Vertigo & Meniere’s
Meniere’s is a disease that has been well known and documented for 150 years. Initially characterized as vertigo, the diagnosis is made by eliminating all other resembling conditions. When all other causes and conditions are ruled out, Meniere’s disease is confirmed– an estimated 600,000 cases in the United States.
Meniere’s is marked by excess endolymph fluid in the inner ear’s vestibular chamber. Scientists disagree whether this excess fluid is a cause or symptom of the disease. “What causes excess endolymph?” has yet to be determined. The consequence of this excess fluid is an increase in vestibular chamber pressure, and eventually a rupturing of the membrane which separates two fluids: endolymph and perilymph. These two fluids are electrically opposite by nature, and the event of their reaction sends interrupting electrical signals to the brain. This interruption short circuits signal processing affecting balance, spatial orientation and eye movement.
Symptoms of Meniere’s Disease:
- Vertigo (the uncontrollable perception of the world “spinning”) is the primary and most distressing symptom. The person may need to lie down, and severe attacks may cause a person to drop suddenly to the floor. “Drop attacks” leave a person helpless and can induce vomiting. Attacks may last minutes or go on for hours. Some get drop attacks frequently, others only once every year or two, and many never get them at all. About 70% of people with Meniere’s find their vertigo attacks diminish over time. The other 30% continue to experience relentless vertigo and may elect to undergo aggressive medical therapy (surgery or drugs) to disable the vestibular system.
- Ear and/or head pressure is another major symptom. The ear feels plugged from the extra fluids described above. Characterized by a need to swallow and/or pop the ear to rebalance the air pressure; however, the Eustachian tube is not working properly and is unable to equalize.
- Hearing loss with Meniere’s: Fluctuating sensorineural hearing loss initially shows up in lower frequencies with an audiogram. Over time with most cases, the loss will grow from mild to moderate and eventually affect all frequencies. Hearing can potentially improve between attacks, but overall worsens with each succeeding attack. Hearing loss may become profound, but rarely causes total deafness.
- Tinnitus occurs at frequencies where hearing is damaged. Since low frequency damage occurs first in Meniere’s, related tinnitus is typically characterized by a low-pitched hissing, rushing or roaring noise rather than a high-pitched ringing. Tinnitus may or may not fluctuate or disappear between attacks.
- Other symptoms of Meniere’s may include anxiety, depression, fatigue, sweating and muscular aches and pains.
Leading treatment for Meniere’s: Upper Cervical Care
In 1999 upper cervical chiropractor Dr. Michael Burcon treated the upper cervical area of three patients who also had Meniere’s disease. After treatment, all three patients reported recovery from the vertigo caused by Meniere’s. Intrigued by this finding, Dr. Burcon began documenting new cases. This soon led to understanding what his Meneire’s patients had in common: evidence of neck trauma, specifically whiplash and concussion. He began treating all Meniere’s cases as if treating whiplash. Vertigo dramatically improved in more than nine out of ten patients, and hearing improved dramatically in one out of three patients.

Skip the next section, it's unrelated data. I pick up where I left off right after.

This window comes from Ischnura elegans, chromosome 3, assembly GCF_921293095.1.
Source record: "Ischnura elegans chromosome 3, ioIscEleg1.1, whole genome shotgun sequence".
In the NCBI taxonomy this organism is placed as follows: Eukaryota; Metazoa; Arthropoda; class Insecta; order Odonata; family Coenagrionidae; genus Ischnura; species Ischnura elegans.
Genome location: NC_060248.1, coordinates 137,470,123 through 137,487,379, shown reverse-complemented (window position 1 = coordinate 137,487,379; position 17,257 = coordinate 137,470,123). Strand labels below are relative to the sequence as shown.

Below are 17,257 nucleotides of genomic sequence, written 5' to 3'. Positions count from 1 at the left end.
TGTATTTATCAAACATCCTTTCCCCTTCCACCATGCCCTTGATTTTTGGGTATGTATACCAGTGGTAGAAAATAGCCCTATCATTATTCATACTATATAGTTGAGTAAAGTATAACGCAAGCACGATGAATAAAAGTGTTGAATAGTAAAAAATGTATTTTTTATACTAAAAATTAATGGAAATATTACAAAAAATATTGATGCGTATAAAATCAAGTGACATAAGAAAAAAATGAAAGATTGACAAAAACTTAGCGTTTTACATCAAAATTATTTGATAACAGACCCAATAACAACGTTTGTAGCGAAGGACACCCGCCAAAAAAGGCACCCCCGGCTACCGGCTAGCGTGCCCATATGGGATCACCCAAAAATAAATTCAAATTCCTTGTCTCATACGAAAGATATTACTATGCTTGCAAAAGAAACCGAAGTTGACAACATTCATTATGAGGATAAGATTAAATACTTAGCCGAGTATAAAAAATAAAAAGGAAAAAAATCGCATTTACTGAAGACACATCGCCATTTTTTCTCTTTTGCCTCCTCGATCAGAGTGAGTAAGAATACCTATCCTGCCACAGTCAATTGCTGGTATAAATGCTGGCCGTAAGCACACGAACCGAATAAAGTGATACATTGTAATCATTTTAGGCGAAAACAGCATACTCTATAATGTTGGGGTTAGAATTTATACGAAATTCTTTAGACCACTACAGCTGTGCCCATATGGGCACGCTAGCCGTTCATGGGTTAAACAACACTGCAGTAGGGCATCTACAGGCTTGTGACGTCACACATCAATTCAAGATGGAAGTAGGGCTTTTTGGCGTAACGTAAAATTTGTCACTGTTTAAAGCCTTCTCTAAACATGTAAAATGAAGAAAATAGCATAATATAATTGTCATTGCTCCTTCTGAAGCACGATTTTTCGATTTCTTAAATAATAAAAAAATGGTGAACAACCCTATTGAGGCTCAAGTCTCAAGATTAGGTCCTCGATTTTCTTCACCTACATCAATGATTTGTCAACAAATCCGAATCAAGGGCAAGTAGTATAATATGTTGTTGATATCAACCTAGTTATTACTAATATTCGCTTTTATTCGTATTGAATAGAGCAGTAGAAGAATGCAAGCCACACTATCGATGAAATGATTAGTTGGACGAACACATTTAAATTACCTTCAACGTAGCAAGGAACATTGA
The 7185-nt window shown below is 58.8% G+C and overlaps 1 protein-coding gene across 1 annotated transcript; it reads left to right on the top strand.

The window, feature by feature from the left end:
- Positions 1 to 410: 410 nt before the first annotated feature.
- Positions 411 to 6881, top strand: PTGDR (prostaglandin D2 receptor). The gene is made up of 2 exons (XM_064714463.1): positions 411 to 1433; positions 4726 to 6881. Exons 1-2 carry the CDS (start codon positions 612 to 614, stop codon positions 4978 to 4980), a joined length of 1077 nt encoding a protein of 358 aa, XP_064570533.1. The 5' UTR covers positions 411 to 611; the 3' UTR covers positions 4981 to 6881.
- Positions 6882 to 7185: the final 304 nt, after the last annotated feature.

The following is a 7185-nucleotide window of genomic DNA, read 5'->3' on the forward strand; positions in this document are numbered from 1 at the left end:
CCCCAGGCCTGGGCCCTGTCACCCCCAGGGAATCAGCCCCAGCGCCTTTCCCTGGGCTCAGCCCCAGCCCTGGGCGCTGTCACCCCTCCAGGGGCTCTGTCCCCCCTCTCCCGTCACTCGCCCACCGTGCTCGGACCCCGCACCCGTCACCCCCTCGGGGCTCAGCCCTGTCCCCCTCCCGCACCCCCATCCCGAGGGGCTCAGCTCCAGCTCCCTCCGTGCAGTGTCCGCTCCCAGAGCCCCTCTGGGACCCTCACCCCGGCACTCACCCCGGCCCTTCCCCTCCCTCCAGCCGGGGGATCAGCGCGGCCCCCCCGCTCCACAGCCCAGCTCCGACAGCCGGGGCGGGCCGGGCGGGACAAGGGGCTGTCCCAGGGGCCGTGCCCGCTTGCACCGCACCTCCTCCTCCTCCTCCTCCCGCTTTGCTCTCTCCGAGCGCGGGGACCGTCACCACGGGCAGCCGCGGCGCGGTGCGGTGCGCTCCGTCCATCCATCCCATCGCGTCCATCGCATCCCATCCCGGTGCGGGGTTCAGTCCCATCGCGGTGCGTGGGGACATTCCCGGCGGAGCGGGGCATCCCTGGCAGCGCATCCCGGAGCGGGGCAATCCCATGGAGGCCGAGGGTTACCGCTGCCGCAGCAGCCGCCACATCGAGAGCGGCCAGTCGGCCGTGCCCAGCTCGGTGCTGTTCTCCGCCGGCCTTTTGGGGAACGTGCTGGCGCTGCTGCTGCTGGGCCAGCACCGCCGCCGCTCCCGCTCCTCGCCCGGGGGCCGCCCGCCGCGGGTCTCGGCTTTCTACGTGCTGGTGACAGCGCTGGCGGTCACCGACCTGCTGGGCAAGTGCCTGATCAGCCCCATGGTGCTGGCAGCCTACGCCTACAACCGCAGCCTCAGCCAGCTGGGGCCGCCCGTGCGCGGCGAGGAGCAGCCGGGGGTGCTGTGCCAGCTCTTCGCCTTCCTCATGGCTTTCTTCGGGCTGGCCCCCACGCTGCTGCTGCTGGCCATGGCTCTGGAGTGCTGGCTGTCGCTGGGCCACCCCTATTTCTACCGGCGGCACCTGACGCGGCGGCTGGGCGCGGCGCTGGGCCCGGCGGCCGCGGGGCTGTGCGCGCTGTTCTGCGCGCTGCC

The reason this has been overlooked for so long is that there is a long latency period between neck injuries and the onset of Meniere’s. This period averages 15 years, but can be as long as 25 years. Typically, people are diagnosed with Meniere’s in middle age, but their injury happened many years before, during their teenage years or twenties.
Dr. Burcon’s long term results have been clinically documented in 90% of cases. On a scale of zero to ten, with ten being severe vertigo, 470 trial patients rated their vertigo at an average of 7.8 before treatment. Six weeks into treatment, average ratings dropped to 2.8. After one year of treatment, ratings fell to 1.8. In two years, they dropped again to 1.2, and at three years, they were found to be less than 0.1! Thank you for your profound impact Dr. Michael Burcon!
Why Upper Cervical Care?
Upper Cervical Chiropractors align the top two neck bones to restore nerve communication from the brain to every other part of the body. The atlas (C1) and axis (C2) of the upper cervical spine are the only two vertebrae which do not have an intervertebral disc between them. This makes them the most vulnerable to injury onset misalignment.
With an atlas or axis misalignment, the weight of the head is no longer evenly distributed on the atlas vertebrae. The rest of the body must compensate for this imbalance and can lead to muscle or joint pain, low back pain, organ dysfunction, reduced immune system function and other conditions not normally traced back to a problem in the upper neck.
The brainstem extends down into a cavity within C1 and C2, so the spinal cord begins at C3. When C1 or C2 are out of alignment, they put pressure on the base of the brainstem after whiplash, and can result in serious complications by interfering with the flow of signals throughout the nervous system. An upper cervical misalignment can irritate, constrict or disrupt vital nerve signals to any portion of the body. As Dr. Burcon explains, “Five of the twelve cranial nerves originate in the brainstem. The base of the brain controls many important bodily functions, such as breathing, blood pressure, sleep and balance.”
“Meniere’s” UCSpine, Nov. 2019
Image source: Blairchiropractic.com
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